During my search of the backroads of N. California for abandoned or derelict cars, trucks, tractors, etc., I suppose it was inevitable that I would eventually trip over an old airplane. I have no idea what this thing is. Wood frame, fabric covering, 2 cyl in-line aircooled German engine. Oly XA2
I only had one frame left on the film. Gotta go back for a better look!
This one looks very interesting ! Is this a do-it-yourself construction ? What is a fabric covering ( i am not able to translate this word ) ? As i see, that the plane is for sale, i guess you will come back with a trailer and a pocket full of money
It may have built to comply with FAA ultralight rules in order to bypass the need for a pilot license. There are limits on overall weight, maximum speed, maximum stall speed, etc. My friend's dad built a plane like that about 20 years ago. It was a replica of a Piper Cub. To keep the weight down, it was only about half the size of the real airplane. The plane would fit in a 2 car garage without taking the wings off. His engine was a VW Beetle engine sawed in half to make it 2 cylinders. The fabric covering is cloth, like cotton or muslin sheeting. After the airplane is covered, the cloth is painted to make the fabric more durable and air tight. Back in the early days, all airplanes were built that way.
Some guys have all the luck. I have never run across anything this interesting on our local back roads. I did a quick google of 2cylinder parasol aircraft and did not spot any that looked like your find. If you ever discover what it is let us know.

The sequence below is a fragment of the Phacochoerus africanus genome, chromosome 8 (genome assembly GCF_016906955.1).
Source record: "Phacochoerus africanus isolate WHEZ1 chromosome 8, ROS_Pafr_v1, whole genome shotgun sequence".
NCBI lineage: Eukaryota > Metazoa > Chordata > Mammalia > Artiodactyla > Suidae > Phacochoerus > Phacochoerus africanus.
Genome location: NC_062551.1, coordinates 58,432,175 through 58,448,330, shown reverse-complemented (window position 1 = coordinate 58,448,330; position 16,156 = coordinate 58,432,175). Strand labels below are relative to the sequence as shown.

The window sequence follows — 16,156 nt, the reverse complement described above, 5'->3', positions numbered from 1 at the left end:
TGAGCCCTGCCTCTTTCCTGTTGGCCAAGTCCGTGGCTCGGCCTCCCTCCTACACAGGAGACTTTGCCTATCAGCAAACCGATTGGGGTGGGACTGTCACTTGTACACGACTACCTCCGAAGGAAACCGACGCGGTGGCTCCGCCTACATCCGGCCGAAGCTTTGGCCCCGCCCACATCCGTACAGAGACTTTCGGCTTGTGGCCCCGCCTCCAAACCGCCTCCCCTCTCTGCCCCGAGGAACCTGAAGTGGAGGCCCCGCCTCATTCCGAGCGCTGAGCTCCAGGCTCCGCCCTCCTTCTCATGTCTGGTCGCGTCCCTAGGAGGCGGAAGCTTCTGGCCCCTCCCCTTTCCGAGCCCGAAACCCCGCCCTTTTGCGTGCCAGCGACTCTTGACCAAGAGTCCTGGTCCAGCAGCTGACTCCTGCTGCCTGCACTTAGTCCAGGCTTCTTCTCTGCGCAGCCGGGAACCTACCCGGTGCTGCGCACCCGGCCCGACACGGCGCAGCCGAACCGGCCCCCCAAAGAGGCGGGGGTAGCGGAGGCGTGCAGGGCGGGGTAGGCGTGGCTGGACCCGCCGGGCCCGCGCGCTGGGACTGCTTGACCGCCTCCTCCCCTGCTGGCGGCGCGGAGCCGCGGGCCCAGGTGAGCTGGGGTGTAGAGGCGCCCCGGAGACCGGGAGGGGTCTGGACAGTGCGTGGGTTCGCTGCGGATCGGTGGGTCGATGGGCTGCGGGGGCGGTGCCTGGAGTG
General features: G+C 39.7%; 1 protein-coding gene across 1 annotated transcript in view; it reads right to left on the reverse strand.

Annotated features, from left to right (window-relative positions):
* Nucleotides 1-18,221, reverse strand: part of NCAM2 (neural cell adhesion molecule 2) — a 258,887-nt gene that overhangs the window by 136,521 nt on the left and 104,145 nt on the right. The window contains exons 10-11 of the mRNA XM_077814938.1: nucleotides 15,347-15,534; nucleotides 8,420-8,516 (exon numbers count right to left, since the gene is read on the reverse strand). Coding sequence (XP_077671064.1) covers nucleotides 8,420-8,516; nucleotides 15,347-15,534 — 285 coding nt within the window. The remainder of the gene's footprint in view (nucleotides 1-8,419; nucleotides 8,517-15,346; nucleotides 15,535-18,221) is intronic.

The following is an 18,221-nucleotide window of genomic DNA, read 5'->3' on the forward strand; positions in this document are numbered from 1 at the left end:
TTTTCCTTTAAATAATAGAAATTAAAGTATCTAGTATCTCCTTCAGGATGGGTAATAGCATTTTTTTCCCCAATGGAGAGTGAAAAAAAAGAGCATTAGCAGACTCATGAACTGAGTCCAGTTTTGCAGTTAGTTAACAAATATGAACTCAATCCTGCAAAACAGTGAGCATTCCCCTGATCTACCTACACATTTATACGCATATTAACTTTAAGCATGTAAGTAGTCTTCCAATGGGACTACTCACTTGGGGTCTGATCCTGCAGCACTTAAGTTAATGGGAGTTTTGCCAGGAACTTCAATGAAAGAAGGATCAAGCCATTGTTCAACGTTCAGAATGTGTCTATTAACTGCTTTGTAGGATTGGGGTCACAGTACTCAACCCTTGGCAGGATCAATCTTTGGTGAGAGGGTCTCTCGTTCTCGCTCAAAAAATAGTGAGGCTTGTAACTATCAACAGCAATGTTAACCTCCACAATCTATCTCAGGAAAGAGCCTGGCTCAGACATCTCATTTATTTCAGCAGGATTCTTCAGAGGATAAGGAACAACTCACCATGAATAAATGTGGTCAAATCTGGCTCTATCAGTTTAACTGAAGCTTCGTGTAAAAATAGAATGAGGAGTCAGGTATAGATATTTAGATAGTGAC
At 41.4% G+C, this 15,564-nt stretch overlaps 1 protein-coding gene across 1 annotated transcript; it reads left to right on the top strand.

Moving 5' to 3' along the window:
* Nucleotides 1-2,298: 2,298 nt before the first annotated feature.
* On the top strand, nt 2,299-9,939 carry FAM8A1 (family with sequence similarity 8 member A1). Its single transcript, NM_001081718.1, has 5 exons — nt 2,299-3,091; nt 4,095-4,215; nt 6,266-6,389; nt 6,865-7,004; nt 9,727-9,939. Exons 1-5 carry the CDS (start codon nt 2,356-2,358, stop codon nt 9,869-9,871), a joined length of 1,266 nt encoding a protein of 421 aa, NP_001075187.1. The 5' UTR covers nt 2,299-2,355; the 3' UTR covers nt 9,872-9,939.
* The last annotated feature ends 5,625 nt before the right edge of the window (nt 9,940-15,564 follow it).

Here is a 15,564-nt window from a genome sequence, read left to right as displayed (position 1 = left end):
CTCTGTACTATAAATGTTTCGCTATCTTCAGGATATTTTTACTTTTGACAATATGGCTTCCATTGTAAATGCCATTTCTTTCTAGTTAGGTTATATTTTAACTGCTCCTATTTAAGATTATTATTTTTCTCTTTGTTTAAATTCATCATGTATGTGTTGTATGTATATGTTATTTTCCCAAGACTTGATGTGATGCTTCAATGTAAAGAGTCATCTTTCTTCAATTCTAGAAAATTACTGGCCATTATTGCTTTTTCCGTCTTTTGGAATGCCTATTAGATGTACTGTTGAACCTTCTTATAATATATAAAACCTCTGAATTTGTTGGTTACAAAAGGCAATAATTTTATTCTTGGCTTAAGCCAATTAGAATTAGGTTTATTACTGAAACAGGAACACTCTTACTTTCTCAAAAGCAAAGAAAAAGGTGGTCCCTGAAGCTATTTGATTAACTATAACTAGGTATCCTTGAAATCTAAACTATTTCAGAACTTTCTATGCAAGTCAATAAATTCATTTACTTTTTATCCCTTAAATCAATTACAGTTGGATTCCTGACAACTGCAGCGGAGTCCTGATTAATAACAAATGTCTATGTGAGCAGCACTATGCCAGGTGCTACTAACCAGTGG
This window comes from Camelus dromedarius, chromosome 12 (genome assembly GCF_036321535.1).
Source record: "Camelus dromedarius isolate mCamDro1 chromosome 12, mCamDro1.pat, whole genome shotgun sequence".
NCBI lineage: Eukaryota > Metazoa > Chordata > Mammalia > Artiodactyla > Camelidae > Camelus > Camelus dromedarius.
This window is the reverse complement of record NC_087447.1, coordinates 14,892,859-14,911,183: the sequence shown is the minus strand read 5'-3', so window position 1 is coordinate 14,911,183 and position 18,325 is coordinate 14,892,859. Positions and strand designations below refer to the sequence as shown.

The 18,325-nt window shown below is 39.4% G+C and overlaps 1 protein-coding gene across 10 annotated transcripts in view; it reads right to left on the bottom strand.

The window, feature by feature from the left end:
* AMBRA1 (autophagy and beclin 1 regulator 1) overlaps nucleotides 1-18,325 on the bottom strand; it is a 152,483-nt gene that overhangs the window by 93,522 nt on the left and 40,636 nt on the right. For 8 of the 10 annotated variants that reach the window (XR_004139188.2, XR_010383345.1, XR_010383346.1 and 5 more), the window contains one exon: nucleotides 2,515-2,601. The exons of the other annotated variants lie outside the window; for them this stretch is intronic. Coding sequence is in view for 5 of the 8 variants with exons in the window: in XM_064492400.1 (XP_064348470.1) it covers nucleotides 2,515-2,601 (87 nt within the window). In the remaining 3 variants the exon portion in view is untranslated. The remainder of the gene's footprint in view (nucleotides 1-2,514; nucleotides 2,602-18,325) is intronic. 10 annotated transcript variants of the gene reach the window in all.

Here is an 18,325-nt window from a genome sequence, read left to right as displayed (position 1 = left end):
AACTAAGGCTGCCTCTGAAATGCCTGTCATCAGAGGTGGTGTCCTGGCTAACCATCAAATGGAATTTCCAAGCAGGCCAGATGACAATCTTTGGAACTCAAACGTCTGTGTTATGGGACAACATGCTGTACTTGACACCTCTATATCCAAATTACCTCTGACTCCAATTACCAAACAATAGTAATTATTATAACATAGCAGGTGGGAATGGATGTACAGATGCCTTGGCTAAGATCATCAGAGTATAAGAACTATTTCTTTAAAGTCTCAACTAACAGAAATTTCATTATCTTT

Thank you all for looking. I believe that it is a partially completed homebuild, but I think it is to big and heavy to qualify as an ultralight. The engine looks very similar to a Rotax, but the markings and nomenclature are German. The aircraft not much smaller than a fullsized Cub. It has 3-axis controls, or what is left of them. Stick and rudder pedals are missing, as is the instrument panel. The fabric is rotten and loose. The framework that is visible is splintery (is that a word? and badly weather-beaten. I think it may be an attempt to replicate a WWI fighter. I seem to recall reading about a parasol-winged French aeroplane used very early in that conflict. Mik, I think I will pass on this one! ;D Roy
Bob, I think you got it. I first saw the aircraft in my rear view mirror as I overshot a road where I wanted to turn. The trademark Fokker "comma" tail is what caught my eye first. The Fokker EV looks very similar. Maybe that explains the German engine, eh? Roy
PS Bob, is the shape of the rudder an early attempt at aerodynamic balancing?
Last Edit: Nov 2, 2009 20:21:01 GMT -5 by olroy2044
Looks like it might have been made using those mail-order plans that used to be advertised in the back of magazines like Popular Mechanics. There were always ads for plans to build hovercraft, jet-engine go-carts, sailboats, etc. I always wondered if anybody really built any of those things.
This thing is in a wash in my area of Arizona. It is pummeled with rock from the rare times the wash has water moving in it. As in most areas of rural America, it is obvious people around here enjoy their guns.
Drako, what a picture !, my son is currently desperately searching for a beetle bodywork, i think this one is for free Here is a picture (taken with a Rolleiflex 6x6) from the austrian rural area: Some funny guy tried to bury his beetle ( don`t know why ).
And another weird austrian fellow forgott his Silver Shadow with open side windows and consequential moss-covered seats in the field. He should rename his car " Rust Shadow".